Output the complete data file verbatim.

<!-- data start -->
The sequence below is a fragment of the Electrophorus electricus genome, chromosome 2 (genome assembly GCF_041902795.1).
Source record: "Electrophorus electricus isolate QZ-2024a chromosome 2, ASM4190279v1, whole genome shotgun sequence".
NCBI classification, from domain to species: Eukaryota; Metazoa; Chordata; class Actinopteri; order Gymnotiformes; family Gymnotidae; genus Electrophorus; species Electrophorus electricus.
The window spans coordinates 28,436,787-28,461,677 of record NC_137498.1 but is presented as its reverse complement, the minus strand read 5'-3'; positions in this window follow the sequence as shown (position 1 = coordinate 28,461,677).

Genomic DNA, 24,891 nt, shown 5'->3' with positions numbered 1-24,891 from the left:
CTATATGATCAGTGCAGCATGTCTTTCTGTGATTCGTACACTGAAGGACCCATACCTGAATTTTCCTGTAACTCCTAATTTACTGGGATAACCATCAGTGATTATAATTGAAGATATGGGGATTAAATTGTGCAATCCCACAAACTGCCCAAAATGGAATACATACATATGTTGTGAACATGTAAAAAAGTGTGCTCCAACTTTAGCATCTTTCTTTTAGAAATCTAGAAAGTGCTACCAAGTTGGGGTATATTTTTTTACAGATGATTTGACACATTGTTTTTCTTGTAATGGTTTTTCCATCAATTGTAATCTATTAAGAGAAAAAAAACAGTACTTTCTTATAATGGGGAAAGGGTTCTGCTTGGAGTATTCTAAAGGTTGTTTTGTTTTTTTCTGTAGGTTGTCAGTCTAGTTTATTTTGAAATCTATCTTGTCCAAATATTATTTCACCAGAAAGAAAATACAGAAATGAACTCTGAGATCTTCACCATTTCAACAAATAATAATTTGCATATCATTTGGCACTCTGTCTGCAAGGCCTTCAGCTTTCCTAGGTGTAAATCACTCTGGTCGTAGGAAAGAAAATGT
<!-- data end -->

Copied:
The sequence below is a fragment of the Electrophorus electricus genome, chromosome 2 (genome assembly GCF_041902795.1).
Source record: "Electrophorus electricus isolate QZ-2024a chromosome 2, ASM4190279v1, whole genome shotgun sequence".
NCBI classification, from domain to species: Eukaryota; Metazoa; Chordata; class Actinopteri; order Gymnotiformes; family Gymnotidae; genus Electrophorus; species Electrophorus electricus.
The window spans coordinates 28,436,787-28,461,677 of record NC_137498.1 but is presented as its reverse complement, the minus strand read 5'-3'; positions in this window follow the sequence as shown (position 1 = coordinate 28,461,677).

Genomic DNA, 24,891 nt, shown 5'->3' with positions numbered 1-24,891 from the left:
CTATATGATCAGTGCAGCATGTCTTTCTGTGATTCGTACACTGAAGGACCCATACCTGAATTTTCCTGTAACTCCTAATTTACTGGGATAACCATCAGTGATTATAATTGAAGATATGGGGATTAAATTGTGCAATCCCACAAACTGCCCAAAATGGAATACATACATATGTTGTGAACATGTAAAAAAGTGTGCTCCAACTTTAGCATCTTTCTTTTAGAAATCTAGAAAGTGCTACCAAGTTGGGGTATATTTTTTTACAGATGATTTGACACATTGTTTTTCTTGTAATGGTTTTTCCATCAATTGTAATCTATTAAGAGAAAAAAAACAGTACTTTCTTATAATGGGGAAAGGGTTCTGCTTGGAGTATTCTAAAGGTTGTTTTGTTTTTTTCTGTAGGTTGTCAGTCTAGTTTATTTTGAAATCTATCTTGTCCAAATATTATTTCACCAGAAAGAAAATACAGAAATGAACTCTGAGATCTTCACCATTTCAACAAATAATAATTTGCATATCATTTGGCACTCTGTCTGCAAGGCCTTCAGCTTTCCTAGGTGTAAATCACTCTGGTCGTAGGAAAGAAAATGT